"the world's greatest pudding" Stuart Heritage/The Guardian
"I do feel like passionfruit and Pav is just quintessentially Aussie!"
Nagi Maehashi/Recipe Tin Eats
Well that 'world's greatest pudding' epithet is from an Englishman not an Australian, so we must be doing the right thing mustn't we? And honestly pavlova never fails. You don't even have to make the meringue base yourself. Every supermarket has a range of them. And they are pretty good.
This one is not bought - it's from Nagi Maehashi of Recipe Tin Eats and she calls it Pavlova Christmas Tree. There are lots of other cutesy versions out, but hers did look particularly Christmassy.
I think before I came to Australia I had no idea about pavlovas. I knew about meringue, either as the topping on lemon meringue pie or as small ones sandwiched together with some kind of sweet creamy filling. But as a sort of cake thing - no. But here in Australia I began encountering them - most usually at barbecues and like just about everyone else in the world I was won over. And Nagi is right - you need passionfruit. Indeed I'd tempted to say that passionfruit and banana make the best combination. The passionfruit cuts through the sweetness of it all.
But is it an Australian thing or is it really from New Zealand? Apparently we both claim it. And there is no definitive answer in spite of people writing whole, thoroughly researched books on the topic. General opinion seems to agree that it was named for Anna Pavlova, the Russian ballerina who was most famous for her interpretation of the dying swan in Tchaikovsky's Swan Lake. And from the picture you can see why the meringue got its name. She toured Australia and New Zealand too I think in 1926. However, whether someone invented something for her or whether something was renamed nobody knows. As Matthew Evans says:
"People have been doing meringue with cream for a long time, I don't think Australia or New Zealand were the first to think of doing that."
Helen M. Leach who wrote that book about the pavlova says that the:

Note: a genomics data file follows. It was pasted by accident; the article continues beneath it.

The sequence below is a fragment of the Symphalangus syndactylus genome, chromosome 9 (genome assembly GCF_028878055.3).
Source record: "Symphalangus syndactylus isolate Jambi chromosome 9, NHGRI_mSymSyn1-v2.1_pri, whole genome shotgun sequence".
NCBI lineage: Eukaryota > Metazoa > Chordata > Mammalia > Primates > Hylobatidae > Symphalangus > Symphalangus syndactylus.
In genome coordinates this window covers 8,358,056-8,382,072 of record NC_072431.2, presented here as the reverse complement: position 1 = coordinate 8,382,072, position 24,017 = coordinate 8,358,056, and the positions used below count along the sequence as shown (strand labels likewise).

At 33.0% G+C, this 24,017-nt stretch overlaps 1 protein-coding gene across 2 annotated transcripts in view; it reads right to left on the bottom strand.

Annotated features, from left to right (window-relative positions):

“preferred, more diplomatic conclusion is that we are dealing with a case of convergent cultural evolution.” Helen M. Leach
or as Wikipedia, even more pompously says:
"published recipes reveal the complex process of "social invention" with practical experience circulating, under a variety of names, across both countries. For example, Australians beat New Zealanders to create an accepted pavlova recipe as the 'Meringue Cake'. The illusion of some singular invention can be explained by distinguishing a second, associated level of "social construction", in which cooks, eaters and writers attach a name and myths to produce a widely-held concept that appears so deceptively distinct that it must have had a definite moment of creation." Wikipedia
Middle Europe - home of luscious cakes might be the precursor, Not England though I suspect. I suppose the fact that Felicity Cloake did one of her 'perfect' articles on it, assumes that the English are into them as well. But definitely not for Christmas and to be honest her perfect version doesn't look right. It's just too - beige. Mind you the fruit is gooseberries which might, in fact, be the perfect match for that very sweet base. After all gooseberry fool is divine - possibly my 'best dessert in the world'.